Delivery services ease pressure for hospitality


 As New Zealand adjusts to life in alert level 3, food delivery services are making moves to take some financial pressure off hospitality businesses across the country.

Last week Menulog announced its plans to halve their commission for restaurants until June 1, on Tuesday Uber Eats said they are slashing restaurant service fees for all pick-up orders.

Menulog says they’re operating at half their standard commission for restaurants, moving from 14 per cent to just seven per cent.

Managing director Morten Belling says the food delivery industry has a crucial role to play at this time of national crisis.

“It is only right that Menulog steps up to help our partners so they can keep delivering for the communities that need them.”

Tauranga business Own Masala is one of the restaurants using Menulog for contactless delivery.

Owner Sita Aryal is stoked her business is back up and running for contactless delivery this week.

Sita is doing her best to stay positive and says her focus is to make sure all staff are healthy and safe whilst they return to work.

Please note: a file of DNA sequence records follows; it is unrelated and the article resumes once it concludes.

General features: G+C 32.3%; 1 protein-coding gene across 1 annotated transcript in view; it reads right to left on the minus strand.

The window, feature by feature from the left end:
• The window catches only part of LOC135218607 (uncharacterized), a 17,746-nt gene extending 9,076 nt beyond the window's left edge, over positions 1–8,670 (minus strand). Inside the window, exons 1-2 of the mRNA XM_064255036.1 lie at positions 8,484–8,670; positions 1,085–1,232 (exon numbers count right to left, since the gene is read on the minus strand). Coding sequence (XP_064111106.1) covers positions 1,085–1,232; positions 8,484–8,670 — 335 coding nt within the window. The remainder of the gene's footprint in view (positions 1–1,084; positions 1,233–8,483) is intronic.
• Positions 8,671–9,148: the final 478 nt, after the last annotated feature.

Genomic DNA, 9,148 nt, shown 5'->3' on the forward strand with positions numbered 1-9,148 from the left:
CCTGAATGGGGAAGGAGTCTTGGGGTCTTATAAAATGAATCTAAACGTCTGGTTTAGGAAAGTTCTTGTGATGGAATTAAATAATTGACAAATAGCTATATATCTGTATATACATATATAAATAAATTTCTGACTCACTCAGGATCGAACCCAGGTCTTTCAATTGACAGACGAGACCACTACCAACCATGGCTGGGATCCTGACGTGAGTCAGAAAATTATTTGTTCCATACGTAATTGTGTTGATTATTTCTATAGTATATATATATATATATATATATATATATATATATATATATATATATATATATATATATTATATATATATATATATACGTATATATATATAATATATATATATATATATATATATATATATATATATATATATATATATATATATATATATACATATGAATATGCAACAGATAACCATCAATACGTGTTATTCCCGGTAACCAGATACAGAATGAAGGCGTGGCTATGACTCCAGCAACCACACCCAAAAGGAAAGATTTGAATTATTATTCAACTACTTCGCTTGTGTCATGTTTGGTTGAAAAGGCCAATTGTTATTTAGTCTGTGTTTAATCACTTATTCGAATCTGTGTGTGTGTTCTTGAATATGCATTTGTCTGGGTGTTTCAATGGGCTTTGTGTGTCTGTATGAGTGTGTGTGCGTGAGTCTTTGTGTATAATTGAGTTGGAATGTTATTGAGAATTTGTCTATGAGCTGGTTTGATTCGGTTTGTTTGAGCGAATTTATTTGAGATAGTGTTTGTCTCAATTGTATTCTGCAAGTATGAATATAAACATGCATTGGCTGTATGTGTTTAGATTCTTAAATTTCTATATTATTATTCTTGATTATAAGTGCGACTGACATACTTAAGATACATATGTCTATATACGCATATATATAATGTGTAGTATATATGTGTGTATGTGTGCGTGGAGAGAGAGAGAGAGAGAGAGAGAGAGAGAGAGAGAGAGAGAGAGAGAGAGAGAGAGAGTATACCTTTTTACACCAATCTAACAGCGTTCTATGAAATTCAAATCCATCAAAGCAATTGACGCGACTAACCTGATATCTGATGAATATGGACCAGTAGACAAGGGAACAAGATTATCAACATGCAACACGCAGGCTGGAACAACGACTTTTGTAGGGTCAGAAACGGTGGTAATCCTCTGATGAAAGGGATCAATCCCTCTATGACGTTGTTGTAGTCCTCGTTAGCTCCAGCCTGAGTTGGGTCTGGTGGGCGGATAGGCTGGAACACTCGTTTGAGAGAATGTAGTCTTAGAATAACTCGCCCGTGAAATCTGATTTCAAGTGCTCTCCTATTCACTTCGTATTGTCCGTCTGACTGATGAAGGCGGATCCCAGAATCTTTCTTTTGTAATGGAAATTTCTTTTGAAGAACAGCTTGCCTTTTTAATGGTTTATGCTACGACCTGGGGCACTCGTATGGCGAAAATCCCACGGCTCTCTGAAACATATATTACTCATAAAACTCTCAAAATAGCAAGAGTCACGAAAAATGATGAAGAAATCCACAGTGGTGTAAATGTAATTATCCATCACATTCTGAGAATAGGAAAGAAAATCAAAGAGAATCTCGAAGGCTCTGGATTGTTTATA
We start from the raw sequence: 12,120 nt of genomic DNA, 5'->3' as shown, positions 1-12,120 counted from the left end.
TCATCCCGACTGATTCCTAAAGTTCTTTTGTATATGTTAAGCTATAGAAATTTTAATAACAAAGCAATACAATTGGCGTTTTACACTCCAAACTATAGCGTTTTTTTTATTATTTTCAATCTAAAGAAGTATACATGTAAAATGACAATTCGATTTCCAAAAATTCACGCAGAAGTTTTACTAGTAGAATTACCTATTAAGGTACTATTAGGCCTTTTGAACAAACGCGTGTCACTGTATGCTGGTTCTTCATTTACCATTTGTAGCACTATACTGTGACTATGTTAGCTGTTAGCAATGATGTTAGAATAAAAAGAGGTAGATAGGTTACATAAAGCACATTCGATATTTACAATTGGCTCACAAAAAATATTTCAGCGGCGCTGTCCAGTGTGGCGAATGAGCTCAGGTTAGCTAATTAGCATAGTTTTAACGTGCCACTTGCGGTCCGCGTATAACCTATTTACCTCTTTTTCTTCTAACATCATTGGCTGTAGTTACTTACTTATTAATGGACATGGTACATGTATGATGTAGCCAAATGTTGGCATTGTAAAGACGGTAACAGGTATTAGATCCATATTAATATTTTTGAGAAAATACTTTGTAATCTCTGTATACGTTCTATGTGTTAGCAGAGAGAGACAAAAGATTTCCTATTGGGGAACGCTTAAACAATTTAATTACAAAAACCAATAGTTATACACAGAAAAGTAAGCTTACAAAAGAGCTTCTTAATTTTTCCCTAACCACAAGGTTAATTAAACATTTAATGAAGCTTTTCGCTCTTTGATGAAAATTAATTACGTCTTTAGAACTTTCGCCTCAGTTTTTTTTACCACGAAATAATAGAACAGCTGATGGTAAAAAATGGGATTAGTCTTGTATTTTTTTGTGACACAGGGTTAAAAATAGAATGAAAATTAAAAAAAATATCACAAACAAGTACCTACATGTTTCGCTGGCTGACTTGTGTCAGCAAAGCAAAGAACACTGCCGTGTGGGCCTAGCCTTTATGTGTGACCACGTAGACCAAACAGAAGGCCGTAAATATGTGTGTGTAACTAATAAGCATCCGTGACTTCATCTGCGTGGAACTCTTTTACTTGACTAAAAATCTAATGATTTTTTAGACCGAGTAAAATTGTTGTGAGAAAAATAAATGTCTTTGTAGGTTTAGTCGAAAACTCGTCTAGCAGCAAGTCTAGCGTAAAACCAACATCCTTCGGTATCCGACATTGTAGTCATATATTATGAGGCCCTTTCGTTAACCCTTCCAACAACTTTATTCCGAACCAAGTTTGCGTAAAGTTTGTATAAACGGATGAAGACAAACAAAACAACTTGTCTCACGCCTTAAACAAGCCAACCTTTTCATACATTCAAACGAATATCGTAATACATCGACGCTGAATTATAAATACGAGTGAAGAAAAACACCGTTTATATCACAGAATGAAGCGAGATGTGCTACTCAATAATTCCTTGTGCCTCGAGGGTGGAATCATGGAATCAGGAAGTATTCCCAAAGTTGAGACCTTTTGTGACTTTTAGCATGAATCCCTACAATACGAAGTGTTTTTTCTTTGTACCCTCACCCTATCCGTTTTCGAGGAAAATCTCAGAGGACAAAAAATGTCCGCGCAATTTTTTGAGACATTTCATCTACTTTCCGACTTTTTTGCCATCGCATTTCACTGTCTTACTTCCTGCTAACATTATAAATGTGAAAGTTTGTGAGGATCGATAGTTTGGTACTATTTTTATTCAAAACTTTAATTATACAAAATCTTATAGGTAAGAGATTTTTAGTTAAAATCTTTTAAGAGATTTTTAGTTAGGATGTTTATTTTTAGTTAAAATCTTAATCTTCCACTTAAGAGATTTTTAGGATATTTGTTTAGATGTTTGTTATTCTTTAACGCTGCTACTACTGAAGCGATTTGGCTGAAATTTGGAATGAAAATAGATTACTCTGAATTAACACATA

She is using Menulog to take care of all ordering and payments, admitting without the platform, she wouldn’t have been able to open this week.

Restaurant Association CEO Marisa Bidois says they welcome efforts being made by delivery service Menulog to do what they can to help the battling industry.

“We continue to work with Government and industry stakeholders to help drive cost-saving initiatives from all delivery services, so to see Menulog halve all commission nationally to 7% is a very welcome move.”

Last week Uber Eats received backlash after saying it would not reduce its 30-35% commission rate on all orders.

The Restaurant Association called on the government to enforce a cap on commission rates for third-party delivery apps.

But on Monday UberEats announced they now wouldn’t be charging restaurants for pick-up orders, and are waiving sign-up fees for new businesses.

“In conversations, we’ve had with restaurant partners in the last few hours and days we’ve heard time and again about their drive to remain open so they can offer work to those who need it and to continue to feed their community with fresh, healthy and reliable meals,” says the company’s website.

“In testing economic circumstances maintaining cash flow and paying staff and suppliers remains a priority for small businesses.”

Uber Eats is also making $5 million in funding available for independent restaurants across Australia and New Zealand.

The fund will allow restaurants to deploy promotions to attract customers and will help restaurants time promotions to suit their individual business needs.

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